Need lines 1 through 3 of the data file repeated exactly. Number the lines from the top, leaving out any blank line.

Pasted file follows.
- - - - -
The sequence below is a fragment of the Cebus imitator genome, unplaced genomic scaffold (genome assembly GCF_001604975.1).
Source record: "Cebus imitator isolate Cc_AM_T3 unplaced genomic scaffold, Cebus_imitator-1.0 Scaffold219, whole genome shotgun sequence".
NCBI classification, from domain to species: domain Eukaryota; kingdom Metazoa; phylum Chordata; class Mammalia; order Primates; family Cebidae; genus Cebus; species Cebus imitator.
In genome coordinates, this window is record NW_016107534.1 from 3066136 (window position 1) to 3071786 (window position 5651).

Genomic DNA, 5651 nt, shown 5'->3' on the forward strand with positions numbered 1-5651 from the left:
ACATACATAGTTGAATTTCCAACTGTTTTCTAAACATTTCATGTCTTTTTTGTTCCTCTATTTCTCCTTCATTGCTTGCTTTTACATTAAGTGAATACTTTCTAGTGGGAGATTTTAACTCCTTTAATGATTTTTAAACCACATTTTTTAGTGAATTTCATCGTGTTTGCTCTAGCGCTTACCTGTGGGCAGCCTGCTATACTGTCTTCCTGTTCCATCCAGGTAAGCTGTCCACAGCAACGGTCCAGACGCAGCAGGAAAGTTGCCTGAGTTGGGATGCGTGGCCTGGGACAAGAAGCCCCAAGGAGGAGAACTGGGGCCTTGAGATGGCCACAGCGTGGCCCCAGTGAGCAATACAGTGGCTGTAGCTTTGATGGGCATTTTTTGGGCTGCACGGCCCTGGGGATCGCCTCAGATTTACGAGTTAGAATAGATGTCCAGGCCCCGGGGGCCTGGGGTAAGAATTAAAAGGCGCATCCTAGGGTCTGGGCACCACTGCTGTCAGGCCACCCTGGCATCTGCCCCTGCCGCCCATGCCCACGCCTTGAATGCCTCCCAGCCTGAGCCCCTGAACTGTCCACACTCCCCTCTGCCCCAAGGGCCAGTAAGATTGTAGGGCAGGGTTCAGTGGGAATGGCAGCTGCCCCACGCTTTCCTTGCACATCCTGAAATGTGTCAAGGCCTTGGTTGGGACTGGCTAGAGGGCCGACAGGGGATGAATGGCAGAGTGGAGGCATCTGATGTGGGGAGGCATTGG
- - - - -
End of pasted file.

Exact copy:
The sequence below is a fragment of the Cebus imitator genome, unplaced genomic scaffold (genome assembly GCF_001604975.1).
Source record: "Cebus imitator isolate Cc_AM_T3 unplaced genomic scaffold, Cebus_imitator-1.0 Scaffold219, whole genome shotgun sequence".
NCBI classification, from domain to species: domain Eukaryota; kingdom Metazoa; phylum Chordata; class Mammalia; order Primates; family Cebidae; genus Cebus; species Cebus imitator.